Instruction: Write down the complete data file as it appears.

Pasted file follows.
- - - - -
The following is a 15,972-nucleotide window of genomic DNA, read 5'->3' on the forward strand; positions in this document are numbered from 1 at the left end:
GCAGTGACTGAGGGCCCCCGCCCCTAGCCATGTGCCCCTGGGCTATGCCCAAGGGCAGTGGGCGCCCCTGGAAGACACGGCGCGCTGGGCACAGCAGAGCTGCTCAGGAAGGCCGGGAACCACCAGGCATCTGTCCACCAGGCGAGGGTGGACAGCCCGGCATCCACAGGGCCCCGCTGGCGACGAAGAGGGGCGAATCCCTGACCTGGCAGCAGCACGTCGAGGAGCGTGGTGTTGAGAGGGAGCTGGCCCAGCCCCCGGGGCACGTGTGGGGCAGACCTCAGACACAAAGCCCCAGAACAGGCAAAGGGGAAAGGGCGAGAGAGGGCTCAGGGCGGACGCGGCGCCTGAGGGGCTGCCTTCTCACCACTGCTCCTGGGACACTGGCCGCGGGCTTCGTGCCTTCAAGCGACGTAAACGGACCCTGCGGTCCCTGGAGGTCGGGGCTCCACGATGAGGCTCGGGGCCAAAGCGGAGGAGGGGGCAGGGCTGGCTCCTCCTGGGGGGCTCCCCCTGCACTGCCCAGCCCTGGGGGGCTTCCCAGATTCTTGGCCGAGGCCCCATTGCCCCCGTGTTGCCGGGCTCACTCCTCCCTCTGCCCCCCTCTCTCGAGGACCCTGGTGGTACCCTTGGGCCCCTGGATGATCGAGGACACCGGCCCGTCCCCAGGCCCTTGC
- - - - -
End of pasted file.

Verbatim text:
The following is a 15,972-nucleotide window of genomic DNA, read 5'->3' on the forward strand; positions in this document are numbered from 1 at the left end:
GCAGTGACTGAGGGCCCCCGCCCCTAGCCATGTGCCCCTGGGCTATGCCCAAGGGCAGTGGGCGCCCCTGGAAGACACGGCGCGCTGGGCACAGCAGAGCTGCTCAGGAAGGCCGGGAACCACCAGGCATCTGTCCACCAGGCGAGGGTGGACAGCCCGGCATCCACAGGGCCCCGCTGGCGACGAAGAGGGGCGAATCCCTGACCTGGCAGCAGCACGTCGAGGAGCGTGGTGTTGAGAGGGAGCTGGCCCAGCCCCCGGGGCACGTGTGGGGCAGACCTCAGACACAAAGCCCCAGAACAGGCAAAGGGGAAAGGGCGAGAGAGGGCTCAGGGCGGACGCGGCGCCTGAGGGGCTGCCTTCTCACCACTGCTCCTGGGACACTGGCCGCGGGCTTCGTGCCTTCAAGCGACGTAAACGGACCCTGCGGTCCCTGGAGGTCGGGGCTCCACGATGAGGCTCGGGGCCAAAGCGGAGGAGGGGGCAGGGCTGGCTCCTCCTGGGGGGCTCCCCCTGCACTGCCCAGCCCTGGGGGGCTTCCCAGATTCTTGGCCGAGGCCCCATTGCCCCCGTGTTGCCGGGCTCACTCCTCCCTCTGCCCCCCTCTCTCGAGGACCCTGGTGGTACCCTTGGGCCCCTGGATGATCGAGGACACCGGCCCGTCCCCAGGCCCTTGC